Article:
Dandelion digging

· 3 min read

Dandelion digging

From the Archives
Students, faculty and staff scour the university grounds to eliminate dandelions in spring 1911.
University Archives and Special Collections

Armed with knives and “spud” weeding tools, members of the University of Nebraska community scour campus grounds to dig up and remove sprouting dandelions in the spring of 1911. The university held multiple Dandelion Days during the spring season to try and halt the spread of the invasive plant.

In Daily Nebraskan reports on May 3, 1911, volunteers were asked to remove two species of dandelions — “the big-headed kind that has greenish “seeds” and coarser leaves” and the “small headed” variety with red seeds and leaves that are “more finely cut and slashed.” At the time, both had recently spread into Nebraska having originated in Asia. The university even formed a Dandelion Committee to organize the campuswide events to remove the flowers from university grounds.

In the April 28, 1911 edition of the Daily Nebraskan, the Dandelion Committee published a letter to all those assisting with the removal.

A last word to diggers.

Wear a dandelion today.

Bring your own knives or “spuds.”

The program will begin at 1:30 p.m.

Examine the map on the bulletin board to find out where your class will work.

Each class has been assigned a particular section of the campus.

Before you begin your labors, attend the band concert in front of University Hall. Instructions will be given out there.

Refreshments will be served to workers only.

Faculty members are especially invited to work.

The Dandelion Day program will be given in front of the University Hall as soon as the battle is ended.

Do not fail to be on hand at 1:30 o’clock sharp to witness the condemnation proceedings, preparatory to the slaughter.

Pay attention to the manager of your section.

Pick out a place where there are dandelions; select the area you will cover; then proceed to dig. Don’t try to cover too much ground. Three-feet wide and 25-feet long is all the area you can do well. Better hunt in couples. See who will do this stunt first. Criticize one another’s work. Sit down, if you have a knife; stand up if you have a dandelion “spud.”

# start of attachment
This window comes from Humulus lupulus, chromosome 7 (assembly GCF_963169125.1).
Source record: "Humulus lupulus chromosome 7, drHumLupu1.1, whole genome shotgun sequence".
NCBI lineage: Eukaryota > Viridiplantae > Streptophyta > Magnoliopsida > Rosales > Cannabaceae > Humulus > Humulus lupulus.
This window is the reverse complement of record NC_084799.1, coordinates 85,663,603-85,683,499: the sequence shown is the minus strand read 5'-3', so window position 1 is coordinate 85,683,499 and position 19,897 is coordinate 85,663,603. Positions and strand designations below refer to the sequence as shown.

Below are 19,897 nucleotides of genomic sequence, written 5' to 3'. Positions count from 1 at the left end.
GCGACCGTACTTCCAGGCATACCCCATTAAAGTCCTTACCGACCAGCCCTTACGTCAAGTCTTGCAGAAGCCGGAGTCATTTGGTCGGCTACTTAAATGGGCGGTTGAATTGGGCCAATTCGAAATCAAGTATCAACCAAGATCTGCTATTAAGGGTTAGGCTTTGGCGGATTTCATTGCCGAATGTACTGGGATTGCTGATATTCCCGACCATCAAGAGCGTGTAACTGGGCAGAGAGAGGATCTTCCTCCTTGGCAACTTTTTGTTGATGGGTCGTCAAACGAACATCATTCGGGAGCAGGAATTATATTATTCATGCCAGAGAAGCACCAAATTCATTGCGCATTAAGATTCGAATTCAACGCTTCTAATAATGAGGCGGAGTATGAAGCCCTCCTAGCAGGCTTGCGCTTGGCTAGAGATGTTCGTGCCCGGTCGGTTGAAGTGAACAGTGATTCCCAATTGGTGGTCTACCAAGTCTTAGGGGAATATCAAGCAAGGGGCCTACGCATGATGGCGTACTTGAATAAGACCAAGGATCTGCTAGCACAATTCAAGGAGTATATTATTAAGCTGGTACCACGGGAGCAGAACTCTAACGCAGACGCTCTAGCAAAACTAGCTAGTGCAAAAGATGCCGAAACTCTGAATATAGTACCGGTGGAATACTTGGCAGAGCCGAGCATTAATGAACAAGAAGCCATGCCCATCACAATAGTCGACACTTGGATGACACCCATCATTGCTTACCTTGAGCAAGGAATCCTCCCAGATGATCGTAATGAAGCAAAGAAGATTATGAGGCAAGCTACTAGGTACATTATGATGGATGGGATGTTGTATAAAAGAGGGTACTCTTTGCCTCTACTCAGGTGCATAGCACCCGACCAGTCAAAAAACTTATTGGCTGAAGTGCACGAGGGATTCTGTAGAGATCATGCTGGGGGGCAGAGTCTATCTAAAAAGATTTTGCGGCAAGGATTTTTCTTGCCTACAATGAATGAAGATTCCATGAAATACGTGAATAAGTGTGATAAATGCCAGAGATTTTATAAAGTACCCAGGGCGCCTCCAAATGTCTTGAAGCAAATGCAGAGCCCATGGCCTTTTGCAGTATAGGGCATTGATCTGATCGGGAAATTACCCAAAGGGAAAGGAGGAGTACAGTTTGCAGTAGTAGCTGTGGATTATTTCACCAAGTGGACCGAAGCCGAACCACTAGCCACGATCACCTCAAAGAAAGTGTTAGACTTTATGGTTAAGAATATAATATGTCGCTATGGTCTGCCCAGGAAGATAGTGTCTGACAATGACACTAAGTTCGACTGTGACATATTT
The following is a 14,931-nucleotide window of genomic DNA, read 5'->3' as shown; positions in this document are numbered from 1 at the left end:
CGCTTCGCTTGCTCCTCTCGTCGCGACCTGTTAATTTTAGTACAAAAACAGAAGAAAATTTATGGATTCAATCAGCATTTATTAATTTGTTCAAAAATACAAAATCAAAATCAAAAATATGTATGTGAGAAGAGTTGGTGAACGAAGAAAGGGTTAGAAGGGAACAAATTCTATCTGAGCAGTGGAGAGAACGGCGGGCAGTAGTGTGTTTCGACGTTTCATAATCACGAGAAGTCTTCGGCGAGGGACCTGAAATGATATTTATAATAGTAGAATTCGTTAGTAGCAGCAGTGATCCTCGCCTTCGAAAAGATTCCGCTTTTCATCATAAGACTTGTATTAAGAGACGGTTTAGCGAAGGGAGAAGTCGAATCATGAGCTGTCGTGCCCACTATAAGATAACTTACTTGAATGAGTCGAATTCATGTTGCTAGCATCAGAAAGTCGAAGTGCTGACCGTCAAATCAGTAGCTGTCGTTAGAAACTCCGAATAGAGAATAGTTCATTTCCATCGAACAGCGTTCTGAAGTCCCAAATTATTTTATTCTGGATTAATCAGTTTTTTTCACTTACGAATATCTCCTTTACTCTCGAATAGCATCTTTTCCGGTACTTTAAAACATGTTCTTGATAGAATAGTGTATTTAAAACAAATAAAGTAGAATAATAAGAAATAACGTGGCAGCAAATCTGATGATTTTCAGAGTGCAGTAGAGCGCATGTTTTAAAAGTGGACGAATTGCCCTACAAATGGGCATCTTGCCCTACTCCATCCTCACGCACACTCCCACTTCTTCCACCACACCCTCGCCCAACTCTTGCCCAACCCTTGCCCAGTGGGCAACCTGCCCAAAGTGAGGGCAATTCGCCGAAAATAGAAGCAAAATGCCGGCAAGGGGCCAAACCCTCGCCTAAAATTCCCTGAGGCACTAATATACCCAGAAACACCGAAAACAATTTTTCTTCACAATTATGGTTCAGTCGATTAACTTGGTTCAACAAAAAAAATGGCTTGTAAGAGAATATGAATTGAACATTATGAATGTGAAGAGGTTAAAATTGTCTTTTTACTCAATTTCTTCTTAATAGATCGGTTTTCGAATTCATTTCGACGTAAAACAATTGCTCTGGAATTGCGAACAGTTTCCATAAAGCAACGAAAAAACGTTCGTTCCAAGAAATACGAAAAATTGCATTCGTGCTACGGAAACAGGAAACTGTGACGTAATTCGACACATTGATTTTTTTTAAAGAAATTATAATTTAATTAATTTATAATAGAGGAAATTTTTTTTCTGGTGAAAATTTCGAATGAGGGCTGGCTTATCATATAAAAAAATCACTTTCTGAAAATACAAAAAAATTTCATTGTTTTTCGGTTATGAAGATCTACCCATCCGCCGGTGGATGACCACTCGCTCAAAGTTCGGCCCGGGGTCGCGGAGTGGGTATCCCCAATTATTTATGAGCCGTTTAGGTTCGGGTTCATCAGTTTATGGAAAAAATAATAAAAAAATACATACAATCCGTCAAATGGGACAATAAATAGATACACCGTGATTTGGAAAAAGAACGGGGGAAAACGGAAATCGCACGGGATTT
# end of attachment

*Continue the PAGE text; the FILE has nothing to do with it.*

- The Committee

Lecture hall identified

The unknown lecture hall featured in the March 29 edition of From the Archives has been identified as the one in Bessey Hall. Other contenders included lecture halls in Avery, Brace Laboratory and Richards halls. Deciding factors include the windows and 45 degree angles at the back of the room — all other lecture halls have square corners. Thanks to Bill Manning, Adam Houston, James Nau, Richard Horner and Dan Eberhardt for helping pinpoint the location.

Students take notes in a large, theater-style lecture hall in this photo from 1982.
University Archives and Special Collections
Students take notes in Bessey Hall's large, theater-style lecture hall in this photo from 1982.

Architect drawing of the first floor of Bessey Hall. This drawing shows the lecture hall (center, bottom) and the angled walls that helped identify the photo from the Archives and Special Collections.
Archives and Special Collections
Architect drawing of the first floor of Bessey Hall. This drawing shows the lecture hall (center, bottom) and the angled walls that helped identify the photo from the Archives and Special Collections.


“From the Archives” is a biweekly feature in Nebraska Today. Images are provided by Traci Robison, outreach archivist and assistant professor of practice with Archives and Special Collections in the University Libraries. Explore the Archives and Special Collections online. For more information, contact Troy Fedderson at tfedderson2@unl.edu or 402-472-8515.

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